In a further aspect of the invention, the method and apparatus can include a tracking means for providing a selected cross-directional positioning of forming belt 28 as it moves along belt path circuit 40. In the illustrated embodiment, for example, tracking mechanism can be provided by a timing belt device or a pulley/belt type of mechanism. Suitable devices are available from Woods Company, a business having offices located at Chambersburg, Pennsylvania.

The invention can further include a thickness-controlling means for maintaining a selected thickness dimension 32 of forming belt 28 and for reducing wear and erosion of the forming belt. For example, the thickness controlling mechanism 108 can include a plurality of stationary wear bars 114 mounted onto vacuum box 48 and aligned generally along the cross-direction 37 of the forming belt (FIG. 6). Optionally, the thickness controlling mechanism 108 can include a plurality of wear bars connected to forming belt 28 and aligned generally along the cross-direction 37 of the forming belt.

The vacuum mechanism for drawing a flow of air through the thickness of forming belt 28 typically includes a vacuum box 48 and a vacuum fan 49 (FIG. 5). Vacuum box 48 is positioned within or adjacent to forming chamber 60 and located immediately below the forming path section 44 of forming belt 28. Vacuum fan 49 is suitably sized to draw sufficient amounts of air to operably form the desired layer structure on the outward surface 30 of forming belt 28. In the illustrated embodiment, for example, vacuum fan 49 has a flow capacity of at least about 100 cfm (cubic feet per minute) to operably produce fibrous web 22.

To help support forming belt 28 and to reduce wear and erosion of the area over and adjacent vacuum box 48, the various aspects of the invention can incorporate a system of cross-direction wear bars 114 and machine-direction wear bars 115, as representatively shown in FIGS. 5 and 6. In alternative configurations, the region proximate to vacuum box 48 can be configured with a multiplicity of supplemental, machine-direction wear bars 116 that extend substantially parallel to the movement direction of forming belt 28. The illustrated arrangement shown in FIG. 6, for example, includes more than two side-by-side wear bars.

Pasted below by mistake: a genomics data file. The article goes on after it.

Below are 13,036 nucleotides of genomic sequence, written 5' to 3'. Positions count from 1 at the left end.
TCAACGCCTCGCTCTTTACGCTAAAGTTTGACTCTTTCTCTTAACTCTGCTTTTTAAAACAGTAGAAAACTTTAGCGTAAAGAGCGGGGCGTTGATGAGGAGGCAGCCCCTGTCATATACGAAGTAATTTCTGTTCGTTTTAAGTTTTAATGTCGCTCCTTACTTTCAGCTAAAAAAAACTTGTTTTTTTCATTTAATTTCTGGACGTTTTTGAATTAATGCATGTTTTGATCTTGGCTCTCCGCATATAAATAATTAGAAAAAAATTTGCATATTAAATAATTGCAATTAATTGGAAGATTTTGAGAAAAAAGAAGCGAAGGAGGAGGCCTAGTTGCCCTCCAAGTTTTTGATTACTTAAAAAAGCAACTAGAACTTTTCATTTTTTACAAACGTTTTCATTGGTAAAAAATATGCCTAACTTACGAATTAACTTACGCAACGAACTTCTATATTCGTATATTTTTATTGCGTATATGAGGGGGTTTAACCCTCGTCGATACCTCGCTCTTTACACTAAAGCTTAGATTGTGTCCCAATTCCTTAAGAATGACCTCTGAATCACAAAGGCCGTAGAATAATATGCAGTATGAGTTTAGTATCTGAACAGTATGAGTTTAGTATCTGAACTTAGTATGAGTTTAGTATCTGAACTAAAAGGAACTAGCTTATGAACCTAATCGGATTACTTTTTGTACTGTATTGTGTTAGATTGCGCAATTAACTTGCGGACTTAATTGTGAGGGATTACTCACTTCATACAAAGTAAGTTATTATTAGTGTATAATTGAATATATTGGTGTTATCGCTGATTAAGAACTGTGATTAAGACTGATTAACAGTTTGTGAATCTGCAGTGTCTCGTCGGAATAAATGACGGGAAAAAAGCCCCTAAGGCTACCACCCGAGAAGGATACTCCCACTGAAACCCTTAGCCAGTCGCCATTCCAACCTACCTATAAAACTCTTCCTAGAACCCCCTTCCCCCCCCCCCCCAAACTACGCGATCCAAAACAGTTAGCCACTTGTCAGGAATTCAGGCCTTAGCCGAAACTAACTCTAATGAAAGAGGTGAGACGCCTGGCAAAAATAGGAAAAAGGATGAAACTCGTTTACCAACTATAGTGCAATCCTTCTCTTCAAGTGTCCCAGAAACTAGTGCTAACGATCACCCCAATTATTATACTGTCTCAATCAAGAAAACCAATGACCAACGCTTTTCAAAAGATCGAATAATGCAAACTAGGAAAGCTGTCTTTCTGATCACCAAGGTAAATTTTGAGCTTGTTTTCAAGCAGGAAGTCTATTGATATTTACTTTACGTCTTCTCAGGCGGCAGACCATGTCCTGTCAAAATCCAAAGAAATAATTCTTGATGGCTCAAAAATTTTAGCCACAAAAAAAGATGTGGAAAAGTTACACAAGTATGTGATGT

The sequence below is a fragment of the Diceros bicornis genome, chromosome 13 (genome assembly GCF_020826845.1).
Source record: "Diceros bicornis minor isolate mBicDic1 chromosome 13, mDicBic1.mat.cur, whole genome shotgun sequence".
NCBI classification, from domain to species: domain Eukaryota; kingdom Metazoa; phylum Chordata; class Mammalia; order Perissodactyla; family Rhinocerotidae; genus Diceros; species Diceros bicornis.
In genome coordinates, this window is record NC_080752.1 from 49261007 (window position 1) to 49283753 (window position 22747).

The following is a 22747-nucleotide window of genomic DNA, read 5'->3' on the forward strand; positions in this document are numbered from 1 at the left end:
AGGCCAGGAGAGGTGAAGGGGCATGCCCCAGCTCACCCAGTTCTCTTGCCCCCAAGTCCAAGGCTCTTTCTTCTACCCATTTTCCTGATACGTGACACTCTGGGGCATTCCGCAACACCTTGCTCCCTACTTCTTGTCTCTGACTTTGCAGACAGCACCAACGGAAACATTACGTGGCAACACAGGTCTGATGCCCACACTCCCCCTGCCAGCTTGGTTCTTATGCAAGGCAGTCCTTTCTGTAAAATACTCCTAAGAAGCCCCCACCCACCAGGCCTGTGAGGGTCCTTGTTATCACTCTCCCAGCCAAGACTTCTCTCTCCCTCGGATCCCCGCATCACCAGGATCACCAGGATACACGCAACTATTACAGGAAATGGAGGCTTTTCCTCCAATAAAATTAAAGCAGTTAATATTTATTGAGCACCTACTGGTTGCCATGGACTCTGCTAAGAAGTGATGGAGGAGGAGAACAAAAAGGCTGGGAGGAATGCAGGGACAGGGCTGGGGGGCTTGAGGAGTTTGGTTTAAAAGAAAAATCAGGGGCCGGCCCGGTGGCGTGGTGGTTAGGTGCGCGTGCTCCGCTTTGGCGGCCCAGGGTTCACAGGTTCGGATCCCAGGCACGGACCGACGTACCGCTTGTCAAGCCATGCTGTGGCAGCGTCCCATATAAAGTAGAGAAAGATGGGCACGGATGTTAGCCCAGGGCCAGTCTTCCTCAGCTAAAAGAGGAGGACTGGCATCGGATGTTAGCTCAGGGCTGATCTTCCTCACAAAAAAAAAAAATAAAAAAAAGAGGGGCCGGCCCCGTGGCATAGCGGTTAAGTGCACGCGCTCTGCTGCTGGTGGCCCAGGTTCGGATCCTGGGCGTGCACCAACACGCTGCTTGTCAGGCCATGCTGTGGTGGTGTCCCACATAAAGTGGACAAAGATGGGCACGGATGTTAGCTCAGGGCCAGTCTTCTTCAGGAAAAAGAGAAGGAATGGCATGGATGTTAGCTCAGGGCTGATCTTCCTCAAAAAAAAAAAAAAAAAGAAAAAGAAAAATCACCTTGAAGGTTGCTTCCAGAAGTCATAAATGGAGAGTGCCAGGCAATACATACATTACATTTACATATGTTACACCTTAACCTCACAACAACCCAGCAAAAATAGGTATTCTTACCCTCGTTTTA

With reference to the representative arrangement illustrated in FIG. 7C, the formed layer structure of the selected particulate material has a top surface 50 and a belt-side surface 52. The illustrated fibrous web 22, for example, can thereby be provided with a selected, non-uniform and three-dimensional thickness contour 54 which is produced along the belt-side surface of the web. In addition, the web can have a non-uniform basis weight pattern or profile which is formed and distributed in general correspondence with the associated, profiled thickness contour 54. In particular aspects of the invention, the relatively thin sections of contour 54 have a web thickness dimension 55 which is not more than about 50% of the thickness of the relative thick sections of the web contour 54. The relatively thin sections of contour 54 have a web thickness dimension 55 which is alternatively not more than about 40%, and optionally not more than about 30%, of the thickness of the relative thick sections of web contour 54 to provide desired levels of effectiveness.